“A taste of the Left Bank”
Paris, France. May-June 2018 (15 photos)
This is Part 8 of my France 2018 photo series, and also Part 20 of my Europe 2018 photo series.
I was wandering amongst the Bouquinistes of Paris, along the Left Bank when I saw the poster of Doisneau’s famous photo. I waited for a while but sadly no couple happened to spontaneously kiss in front of that poster. C’est la vie.
I only took a couple of formal tours whilst I was in Paris, and one of them was a gourmet food tour. We visited several gourmet food shops, learning about the foods, and accumulating a variety of foods which we then took to a private cellar in a wine cave, There the foods were matched to several wines and I ate to my stomach’s content, learning about the French wine regions along the way. It was very enjoyable and when it finished after about 4 hours, I went off to get ice cream from the nearest Berthillon store. But that has nothing to do with this post except that the tour was called “A Taste of the Left Bank” and for this instalment of my Paris in the Spring series, I’m giving you a visual taste of the Left Bank of Paris.
“On the Champ de Mars, approaching the Eiffel Tower”
The Eiffel Tower is perhaps the best known attraction on the Left Bank. The problem with photographing from up on the Eiffel Tower (and I did) is that one’s photos of Paris don’t include the Eiffel Tower. So just a short walk away from the Eiffel Tower is Paris’ first (and controversial) skyscraper, the Montparnasse Tower which has an open-air roof top observation deck.
“Tour Eiffel from Tour Montparnasse”
The gold domed structure on the right is the Dome of Les Invalides. You may be able to see the Arc de Triomphe as well.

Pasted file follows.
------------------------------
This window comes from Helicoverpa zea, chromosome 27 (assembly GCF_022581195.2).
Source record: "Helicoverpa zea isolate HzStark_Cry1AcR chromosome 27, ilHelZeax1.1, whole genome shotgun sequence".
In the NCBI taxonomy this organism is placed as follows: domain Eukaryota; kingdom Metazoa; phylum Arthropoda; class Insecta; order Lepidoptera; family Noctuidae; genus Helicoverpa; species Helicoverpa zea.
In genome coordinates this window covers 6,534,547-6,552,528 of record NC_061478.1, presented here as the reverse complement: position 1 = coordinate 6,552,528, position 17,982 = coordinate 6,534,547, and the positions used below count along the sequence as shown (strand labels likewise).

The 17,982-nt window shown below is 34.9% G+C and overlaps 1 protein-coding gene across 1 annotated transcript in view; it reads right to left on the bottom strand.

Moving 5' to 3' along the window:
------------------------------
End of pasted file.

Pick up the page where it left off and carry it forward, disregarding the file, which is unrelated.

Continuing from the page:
Napoleon Bonaparte is buried there.
I have no idea what that statue is depicting, but it caught my eye. Or maybe it was the sun.
The Left Bank (La Rive Gauche) is on the southern side of the Seine and encompasses six arrondissements. It is the smaller section of Paris, and historically known as the artistic part of the city. Picasso, Matisse, and Hemingway once lived in this area. The Left Bank evokes thoughts of a bygone era; the Paris of writers, artists and philosophers.
“Fromagerie Nicole Barthélémy”
Sadly, I simply walked past this cheese shop since my stomach was full from eating a dinner of Breton galettes.
“Saint Germain des Prés”
One of the older areas of Paris with lots of narrow and winding streets. There’s something interesting to find everywhere you look in and around this area.
“…could be seen reading peacefully, indifferent to worldly success. Beside him lies a dog or perhaps a cat … or in this case, a backpack”
Shakespeare and Co is the area’s famed bookstore. Often there will be a queue to get in with a staff member at the door controlling how many are allowed in at any one time.
“On location with the Riot Squad”
One day I encountered numerous police cars, barricades and cordoned off roads. Naturally I walked up to and through the barricades and came near to an area where a large angry demonstration was being held. It was one of the SNCF train strike days and the strikers, mixed with some pro-anarchy groups were creating a bit of havoc. There was a lot of smoke from fires and random “explosions” going off. As the police weren’t stopping anyone, I ducked underneath the police tape (like everyone else was doing) to get closer and have a look. Lots of chants, whistles and “songs of angry men”. At one stage police in full riot gear grabbed their shields and weapons and started to head in. I followed them just in case they needed my help. You may have seen that video online. Nothing came of it; the police stood down. After a few more “explosions” I figured my travel insurance wouldn’t cover me for any injuries so I decided to resume my normal tourism.
Originally built as a church dedicated to St. Genevieve but, after many changes, now functions as a secular mausoleum containing the remains of distinguished French citizens.
In the Latin Quarter, this market street is believed to have been in existence since the 1st Century AD.
The Chapel of Sainte Ursule de la Sorbonne, also known as the Sorbonne Chapel, is a Roman Catholic chapel located in the Sorbonne historical site. It was rebuilt in the XVII century by order of Cardinal Richelieu.
“Luxembourg Gardens and Palace”
Montparnasse Cemetery (Cimetière du Montparnasse). I’ve already posted about Père Lachaise Cemetery.
“The Left Bank”
As the sun sets groups of people congregate along the Left Bank of the Seine. I think it’s a way of life.